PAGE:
How To Establish Mystery

I attended a workshop with Cheryl Klein a few years ago on plot. Cheryl Klein is one of the editors for the Harry Potter books, so when I heard she was presenting I jumped at the chance to go--even though it was 2 1/2 hours away and I was eight months pregnant at the time. Yes, I traveled against my doctor's wishes to attend this workshop, and guess what? IT WAS WORTH IT. And my baby is two years old now and everything is fine. Ha ha.

One of my favorite points Cheryl mentioned was the need to establish a mystery within the first few chapters of your book. She mentioned many other essential points in that opening chapter, but I'll stick with this one for now.

Establishing a mystery can also be referred to as establishing your "Hook," which many other great writers have touched on. I'm here to give my take on it.

I believe in order to establish a mystery is to have a great character to start with. We all know the ones--in fact, we've all met people like this, where you meet them and you find out just enough that we know we want to get to know that person better. Because we're establishing relationships with these fictional characters, too, aren't we?

1. Your character needs to have likeability. Cheryl Klein said one determining factor for her was if she could survive getting stuck on an elevator with this person for the next five hours. They need voice, (but voice doesn't = whining!). What is something that makes your character unique? Something that makes others like them? This can contribute to establishing the mystery.

2. Your character needs to have some kind of goal. This can also add to the mystery. In Such a Secret Place, Ambry is the only one among her peers who doesn't have magic, and her goal is to get magic! Her means? Going to a magical black market to get a jar of enchanted tears in the hopes that the tears would give her that magic.

What's so mysterious about that? If I've done my job, readers want to know why she doesn't have magic, and what she has to do in order to finally get some.

To have mystery you don't have to be writing mystery. Every story can (and should) have some elements of mystery, some way of raising questions that capture a reader's attention without any option but for them to turn pages to find the answer to it.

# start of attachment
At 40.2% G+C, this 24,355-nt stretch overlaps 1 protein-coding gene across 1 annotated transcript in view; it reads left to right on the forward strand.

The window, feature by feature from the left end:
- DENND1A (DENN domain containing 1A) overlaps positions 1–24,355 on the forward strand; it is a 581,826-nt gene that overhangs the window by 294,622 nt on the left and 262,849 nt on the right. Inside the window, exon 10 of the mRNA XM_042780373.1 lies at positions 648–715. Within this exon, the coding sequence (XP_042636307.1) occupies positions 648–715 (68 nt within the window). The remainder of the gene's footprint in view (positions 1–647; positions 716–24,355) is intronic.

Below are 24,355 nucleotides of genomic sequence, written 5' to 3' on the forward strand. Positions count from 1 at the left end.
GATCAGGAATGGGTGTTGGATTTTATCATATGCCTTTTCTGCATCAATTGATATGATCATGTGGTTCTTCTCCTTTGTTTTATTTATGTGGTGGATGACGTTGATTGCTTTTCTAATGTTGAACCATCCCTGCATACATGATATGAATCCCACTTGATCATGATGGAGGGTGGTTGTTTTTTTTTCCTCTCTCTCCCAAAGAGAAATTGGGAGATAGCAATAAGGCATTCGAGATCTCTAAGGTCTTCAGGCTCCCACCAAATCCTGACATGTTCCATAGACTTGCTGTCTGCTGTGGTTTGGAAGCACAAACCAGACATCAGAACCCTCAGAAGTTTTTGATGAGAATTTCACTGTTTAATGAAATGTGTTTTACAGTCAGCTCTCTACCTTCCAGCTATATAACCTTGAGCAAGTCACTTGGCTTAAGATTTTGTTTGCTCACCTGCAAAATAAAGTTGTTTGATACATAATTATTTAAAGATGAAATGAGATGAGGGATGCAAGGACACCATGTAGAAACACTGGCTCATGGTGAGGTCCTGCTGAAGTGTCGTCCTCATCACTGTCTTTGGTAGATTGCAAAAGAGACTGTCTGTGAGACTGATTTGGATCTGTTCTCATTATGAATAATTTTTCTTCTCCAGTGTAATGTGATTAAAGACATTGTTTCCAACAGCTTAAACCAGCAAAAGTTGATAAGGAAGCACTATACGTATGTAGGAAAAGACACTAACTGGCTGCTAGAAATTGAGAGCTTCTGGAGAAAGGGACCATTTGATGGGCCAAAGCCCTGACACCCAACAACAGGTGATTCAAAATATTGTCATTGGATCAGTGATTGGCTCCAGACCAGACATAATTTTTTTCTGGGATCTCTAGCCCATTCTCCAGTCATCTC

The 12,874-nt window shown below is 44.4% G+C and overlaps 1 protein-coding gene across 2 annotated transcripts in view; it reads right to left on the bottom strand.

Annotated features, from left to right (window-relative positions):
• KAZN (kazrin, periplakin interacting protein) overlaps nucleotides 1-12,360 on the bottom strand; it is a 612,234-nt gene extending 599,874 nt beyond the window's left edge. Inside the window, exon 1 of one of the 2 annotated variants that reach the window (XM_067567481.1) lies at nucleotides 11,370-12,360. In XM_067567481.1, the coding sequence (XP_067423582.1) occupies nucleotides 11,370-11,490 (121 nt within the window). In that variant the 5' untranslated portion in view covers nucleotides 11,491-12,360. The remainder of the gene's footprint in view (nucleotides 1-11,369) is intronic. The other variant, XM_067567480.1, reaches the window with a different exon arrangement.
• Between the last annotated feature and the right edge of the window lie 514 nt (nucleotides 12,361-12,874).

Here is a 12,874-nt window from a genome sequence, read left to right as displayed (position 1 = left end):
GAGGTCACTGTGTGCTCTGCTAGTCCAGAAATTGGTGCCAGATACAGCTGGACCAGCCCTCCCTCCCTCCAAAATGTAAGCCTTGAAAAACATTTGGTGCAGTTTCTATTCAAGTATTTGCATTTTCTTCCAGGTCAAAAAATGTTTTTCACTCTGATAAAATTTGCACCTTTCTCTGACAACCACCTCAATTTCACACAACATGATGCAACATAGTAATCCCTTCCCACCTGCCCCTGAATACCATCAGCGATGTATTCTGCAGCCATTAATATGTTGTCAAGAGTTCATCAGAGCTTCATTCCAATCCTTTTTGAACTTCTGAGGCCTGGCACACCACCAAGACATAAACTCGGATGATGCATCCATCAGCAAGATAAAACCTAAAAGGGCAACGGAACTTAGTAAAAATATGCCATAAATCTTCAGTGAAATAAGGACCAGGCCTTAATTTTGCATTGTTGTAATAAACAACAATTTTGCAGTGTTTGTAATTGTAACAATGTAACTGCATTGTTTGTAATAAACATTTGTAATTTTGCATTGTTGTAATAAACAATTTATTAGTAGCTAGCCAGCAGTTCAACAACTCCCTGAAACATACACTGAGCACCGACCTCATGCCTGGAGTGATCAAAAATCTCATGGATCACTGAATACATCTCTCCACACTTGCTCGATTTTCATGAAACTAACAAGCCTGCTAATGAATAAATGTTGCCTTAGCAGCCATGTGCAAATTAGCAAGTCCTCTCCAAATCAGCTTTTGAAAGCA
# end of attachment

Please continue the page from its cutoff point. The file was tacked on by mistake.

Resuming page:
3. Don't prolong your answers to the mysteries.

Readers need to have something to go on. You can have long-ended mysteries, but readers will want answers to the shorter ones along the way to get them to continue hanging on for the reveal of the "big" mystery.

Here's an example of a short mystery:

-*Swoony mysterious character swoops in* "Come with me if you want to live."
-Main character folds her arms. "I don't know who you are."
-Mysterious character grapples MC's arm. "You'll find out. The world's going to end and you're in the middle of it. Just come with me."
-"But who are you?"
-"You're going to die."
-"Yes, we've covered that. But who the freak are you?"

Okay--cheesy example, although I'm sure we've all seen this before. In cases like these, authors may intend to build mystery by making us wonder who this person is, but sometimes it's better to just tell us!

In Such a Secret Place, all through the story the mystery of this jar of tears is ongoing. The tears won't let Ambry drink them. She isn't sure what the tears' purpose is, only that they're the most powerful ever shed and she's supposed to protect them and get them to whatever purpose they have. As a result, readers also want to know what the tears are for, but they don't find out until book two.

It is possible to suspend a mystery this way. (Throughout two books? Yes.) Along the way, though, answers must be established to other small mysteries, like who shed the tears, why so many are after them, along with answers about character mysteries, like the mysterious boy Ambry is falling in love with. She knows very little about him but finds out piece by piece along the way. Be sure to dangle just enough carrot that readers get a bite before it's snatched away again.

When you hear readers say "I just couldn't connect," or "I'm bored," this is a possible reason why. If they're dragged on without any dangling carrots to follow, readers quickly lose interest.

What are your thoughts on establishing a mystery in the story? What do you think the importance of doing it as quickly as possible in a story is? I'd love to hear your thoughts!


1 comment

Kristin Smith said...

Ooh, this is such a great post!! And as I was reading, of course I was thinking of my YA novel I'm querying right now. I was thinking: "check, I did that. Okay, got that." So glad I was on the right track and didn't even realize it! :)

By the way, I absolutely LOVED The Help. Hope you enjoy it. :)

Merry Christmas!

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